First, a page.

KIN Training debunk myths surrounding HIIT and yoga and provide tips on overcoming your fitness fears.
Persistence. Patience. Strength. Adaptability. Kindness.
If the last three months have taught us anything, it’s certainly recognising the importance of these qualities in ourselves when overcoming uncomfortable and uncertain situations.
What if we could use these skills and qualities to drive our own wellbeing journey and overcome any fears or uncertainty around fitness disciplines?
Teaching people over the years and providing integrated HIIT & Yoga classes has allowed us to listen to people’s hang-ups and often undervaluing of their capabilities. Often people feel like they can only fit into a category – ie. weights kind of guy/gal, the runner, yogi etc. At KIN we have a range of clients who have broken through these stereotypes and seen the benefits of challenging themselves in areas they used to consider perhaps out of their comfort zone.
“I haven’t really had the confidence to do any classes for a few years as you always feel that everyone else knows what they are doing and have been going for years but I haven’t felt that once with Kin Training, I found it very easy to pick it up.” Sharon, 47, KIN at Home attendee
The first stage in change is giving it a go. Be patient, be kind to yourself – nothing happens overnight, no matter what those dieting pill companies tell you!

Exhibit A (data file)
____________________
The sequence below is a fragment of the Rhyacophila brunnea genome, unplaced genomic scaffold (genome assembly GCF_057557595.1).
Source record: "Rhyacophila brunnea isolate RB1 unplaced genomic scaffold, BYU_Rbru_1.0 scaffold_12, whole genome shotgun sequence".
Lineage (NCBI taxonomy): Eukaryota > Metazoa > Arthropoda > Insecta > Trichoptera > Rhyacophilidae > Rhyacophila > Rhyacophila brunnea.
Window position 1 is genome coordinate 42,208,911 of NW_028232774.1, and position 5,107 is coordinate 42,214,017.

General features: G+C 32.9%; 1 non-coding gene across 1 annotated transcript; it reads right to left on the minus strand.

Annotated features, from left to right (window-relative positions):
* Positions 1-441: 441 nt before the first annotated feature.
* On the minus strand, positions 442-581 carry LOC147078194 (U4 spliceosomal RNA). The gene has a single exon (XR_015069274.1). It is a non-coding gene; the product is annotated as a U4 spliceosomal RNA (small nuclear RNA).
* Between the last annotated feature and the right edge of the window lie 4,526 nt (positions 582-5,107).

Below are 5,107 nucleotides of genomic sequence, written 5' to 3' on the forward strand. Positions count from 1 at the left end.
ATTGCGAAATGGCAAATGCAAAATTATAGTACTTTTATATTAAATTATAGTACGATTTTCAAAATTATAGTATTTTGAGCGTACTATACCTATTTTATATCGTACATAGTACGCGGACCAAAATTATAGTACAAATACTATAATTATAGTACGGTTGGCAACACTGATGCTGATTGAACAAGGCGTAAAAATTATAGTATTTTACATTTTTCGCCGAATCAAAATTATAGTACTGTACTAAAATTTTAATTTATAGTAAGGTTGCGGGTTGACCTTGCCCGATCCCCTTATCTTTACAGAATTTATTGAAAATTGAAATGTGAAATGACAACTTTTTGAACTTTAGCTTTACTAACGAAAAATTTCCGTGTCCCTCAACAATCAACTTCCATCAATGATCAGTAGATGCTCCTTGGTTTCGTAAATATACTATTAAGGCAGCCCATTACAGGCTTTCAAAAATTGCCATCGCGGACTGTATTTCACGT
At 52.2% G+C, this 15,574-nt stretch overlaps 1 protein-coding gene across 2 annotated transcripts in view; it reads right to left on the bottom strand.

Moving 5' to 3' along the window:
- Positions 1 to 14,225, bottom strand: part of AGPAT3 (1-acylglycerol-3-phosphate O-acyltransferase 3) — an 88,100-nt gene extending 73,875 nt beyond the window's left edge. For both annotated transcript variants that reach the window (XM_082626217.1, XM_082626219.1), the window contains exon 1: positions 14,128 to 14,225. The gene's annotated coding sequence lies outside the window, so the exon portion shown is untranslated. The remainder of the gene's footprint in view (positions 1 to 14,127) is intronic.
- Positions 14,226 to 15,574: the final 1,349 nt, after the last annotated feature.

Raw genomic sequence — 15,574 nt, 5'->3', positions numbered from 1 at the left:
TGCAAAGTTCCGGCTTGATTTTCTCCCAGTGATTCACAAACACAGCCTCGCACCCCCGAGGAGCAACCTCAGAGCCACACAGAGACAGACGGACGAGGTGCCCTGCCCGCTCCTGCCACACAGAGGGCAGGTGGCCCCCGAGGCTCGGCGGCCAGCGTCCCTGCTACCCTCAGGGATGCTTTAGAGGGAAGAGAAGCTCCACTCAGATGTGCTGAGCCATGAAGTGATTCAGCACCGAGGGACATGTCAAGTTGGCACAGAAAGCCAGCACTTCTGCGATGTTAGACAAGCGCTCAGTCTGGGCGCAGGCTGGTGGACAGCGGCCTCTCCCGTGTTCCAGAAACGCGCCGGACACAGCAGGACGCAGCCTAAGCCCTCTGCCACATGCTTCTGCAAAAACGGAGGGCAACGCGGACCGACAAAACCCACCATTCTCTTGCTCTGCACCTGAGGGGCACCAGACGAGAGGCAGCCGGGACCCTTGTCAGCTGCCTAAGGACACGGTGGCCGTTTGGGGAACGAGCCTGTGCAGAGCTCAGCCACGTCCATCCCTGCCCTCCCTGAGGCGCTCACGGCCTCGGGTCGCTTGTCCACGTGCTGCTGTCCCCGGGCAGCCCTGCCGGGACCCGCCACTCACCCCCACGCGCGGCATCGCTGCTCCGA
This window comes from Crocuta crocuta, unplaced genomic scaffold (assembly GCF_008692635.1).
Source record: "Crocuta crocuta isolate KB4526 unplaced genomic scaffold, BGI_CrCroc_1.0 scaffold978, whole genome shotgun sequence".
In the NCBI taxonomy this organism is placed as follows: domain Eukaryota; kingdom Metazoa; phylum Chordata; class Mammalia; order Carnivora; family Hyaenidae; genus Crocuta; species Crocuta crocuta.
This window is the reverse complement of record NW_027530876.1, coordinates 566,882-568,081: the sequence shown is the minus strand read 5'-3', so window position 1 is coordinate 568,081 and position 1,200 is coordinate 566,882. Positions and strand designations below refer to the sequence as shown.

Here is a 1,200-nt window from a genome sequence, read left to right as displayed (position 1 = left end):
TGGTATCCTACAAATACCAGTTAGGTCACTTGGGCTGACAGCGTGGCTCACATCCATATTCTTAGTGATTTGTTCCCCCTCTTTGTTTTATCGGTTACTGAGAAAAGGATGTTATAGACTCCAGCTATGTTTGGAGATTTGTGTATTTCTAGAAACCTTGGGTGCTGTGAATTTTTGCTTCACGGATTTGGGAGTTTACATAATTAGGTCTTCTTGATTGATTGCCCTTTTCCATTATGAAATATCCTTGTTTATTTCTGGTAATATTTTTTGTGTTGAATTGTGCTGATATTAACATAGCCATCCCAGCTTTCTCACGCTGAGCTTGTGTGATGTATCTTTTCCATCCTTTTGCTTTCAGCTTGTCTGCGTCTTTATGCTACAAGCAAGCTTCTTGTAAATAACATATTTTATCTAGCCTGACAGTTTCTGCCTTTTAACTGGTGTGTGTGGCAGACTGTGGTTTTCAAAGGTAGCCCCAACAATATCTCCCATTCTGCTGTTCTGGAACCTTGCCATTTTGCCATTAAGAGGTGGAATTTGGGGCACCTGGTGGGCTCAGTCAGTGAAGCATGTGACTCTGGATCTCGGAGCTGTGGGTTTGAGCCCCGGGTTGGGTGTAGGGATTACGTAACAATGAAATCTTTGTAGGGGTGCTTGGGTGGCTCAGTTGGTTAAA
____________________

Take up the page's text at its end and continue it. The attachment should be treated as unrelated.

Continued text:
See below some myths about fitness & yoga and our tips on powering through:
Lucy on the HIIT myth: “I’M TOO UNFIT TO DO HIIT”
Fear of looking like a sweaty mess, or potentially passing out in front of a room of people, are worries I have heard many a time that often put people off even attempting a high intensity session.
The fact is, yes, you may be unfit to your standards, but first try re-framing your mindset around HIIT training by thinking about how you have felt in the past AFTER you have done anything that’s challenged you cardio wise – did you feel like you were happy you did it? Felt the benefits the next day (including struggling to sit on a toilet seat at times)? Felt like you had achieved something? Thinking about the initial after affect feelings often can help put you in the right frame of mind in taking the steps and confidence to try something new.
Secondly, speak to the teacher before on an email or call them and explain your fitness level, be honest ie. how much exercise you have been doing and what, any injuries, and a good teacher will be honest about the level the class is and put you at ease, but also most classes should be beginner/intermediate unless it states otherwise, so there will always be lower impact options.
Thirdly, there’s no shame in taking rests when you first start, it’s expected, and certainly preferred by the teacher (nobody wants to call an ambulance and honesty I have thankfully never had to)! Listening to your body is key, even the fittest people have days where their bodies say ‘stop’! Understanding your MHR (Max heart rate) can also be helpful for those with wearable tech as it always you to know your limits and goals, during HIIT for example you should be aiming for 70-85% of your MHR throughout your 20-30 min session.